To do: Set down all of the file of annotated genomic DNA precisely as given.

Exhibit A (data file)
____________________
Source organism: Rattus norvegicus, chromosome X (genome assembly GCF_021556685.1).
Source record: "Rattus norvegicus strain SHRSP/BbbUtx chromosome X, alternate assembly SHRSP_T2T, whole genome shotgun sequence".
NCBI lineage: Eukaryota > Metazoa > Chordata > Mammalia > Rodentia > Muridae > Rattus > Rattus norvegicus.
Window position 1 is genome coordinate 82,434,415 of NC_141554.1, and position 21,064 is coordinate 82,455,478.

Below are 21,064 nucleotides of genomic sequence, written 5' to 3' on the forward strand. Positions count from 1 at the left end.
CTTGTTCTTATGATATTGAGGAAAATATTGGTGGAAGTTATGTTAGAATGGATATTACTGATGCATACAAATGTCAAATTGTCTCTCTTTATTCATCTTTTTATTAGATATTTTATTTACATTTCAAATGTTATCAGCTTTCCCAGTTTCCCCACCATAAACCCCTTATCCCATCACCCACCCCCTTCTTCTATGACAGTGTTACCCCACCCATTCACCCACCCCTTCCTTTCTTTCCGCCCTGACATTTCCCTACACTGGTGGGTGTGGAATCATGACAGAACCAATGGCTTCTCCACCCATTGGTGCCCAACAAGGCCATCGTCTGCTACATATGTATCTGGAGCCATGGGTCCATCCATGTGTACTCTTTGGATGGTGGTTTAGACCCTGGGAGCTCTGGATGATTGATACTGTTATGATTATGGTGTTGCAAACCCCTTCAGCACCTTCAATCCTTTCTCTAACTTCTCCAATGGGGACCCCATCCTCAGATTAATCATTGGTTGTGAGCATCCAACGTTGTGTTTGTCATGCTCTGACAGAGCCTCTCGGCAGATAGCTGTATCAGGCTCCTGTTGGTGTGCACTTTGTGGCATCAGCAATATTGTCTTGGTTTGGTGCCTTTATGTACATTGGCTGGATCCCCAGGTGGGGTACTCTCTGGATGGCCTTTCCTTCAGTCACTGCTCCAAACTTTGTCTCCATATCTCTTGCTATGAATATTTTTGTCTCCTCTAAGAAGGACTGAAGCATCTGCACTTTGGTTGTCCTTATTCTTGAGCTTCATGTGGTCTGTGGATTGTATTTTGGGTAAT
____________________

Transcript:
Source organism: Rattus norvegicus, chromosome X (genome assembly GCF_021556685.1).
Source record: "Rattus norvegicus strain SHRSP/BbbUtx chromosome X, alternate assembly SHRSP_T2T, whole genome shotgun sequence".
NCBI lineage: Eukaryota > Metazoa > Chordata > Mammalia > Rodentia > Muridae > Rattus > Rattus norvegicus.
Window position 1 is genome coordinate 82,434,415 of NC_141554.1, and position 21,064 is coordinate 82,455,478.

Below are 21,064 nucleotides of genomic sequence, written 5' to 3' on the forward strand. Positions count from 1 at the left end.
CTTGTTCTTATGATATTGAGGAAAATATTGGTGGAAGTTATGTTAGAATGGATATTACTGATGCATACAAATGTCAAATTGTCTCTCTTTATTCATCTTTTTATTAGATATTTTATTTACATTTCAAATGTTATCAGCTTTCCCAGTTTCCCCACCATAAACCCCTTATCCCATCACCCACCCCCTTCTTCTATGACAGTGTTACCCCACCCATTCACCCACCCCTTCCTTTCTTTCCGCCCTGACATTTCCCTACACTGGTGGGTGTGGAATCATGACAGAACCAATGGCTTCTCCACCCATTGGTGCCCAACAAGGCCATCGTCTGCTACATATGTATCTGGAGCCATGGGTCCATCCATGTGTACTCTTTGGATGGTGGTTTAGACCCTGGGAGCTCTGGATGATTGATACTGTTATGATTATGGTGTTGCAAACCCCTTCAGCACCTTCAATCCTTTCTCTAACTTCTCCAATGGGGACCCCATCCTCAGATTAATCATTGGTTGTGAGCATCCAACGTTGTGTTTGTCATGCTCTGACAGAGCCTCTCGGCAGATAGCTGTATCAGGCTCCTGTTGGTGTGCACTTTGTGGCATCAGCAATATTGTCTTGGTTTGGTGCCTTTATGTACATTGGCTGGATCCCCAGGTGGGGTACTCTCTGGATGGCCTTTCCTTCAGTCACTGCTCCAAACTTTGTCTCCATATCTCTTGCTATGAATATTTTTGTCTCCTCTAAGAAGGACTGAAGCATCTGCACTTTGGTTGTCCTTATTCTTGAGCTTCATGTGGTCTGTGGATTGTATTTTGGGTAAT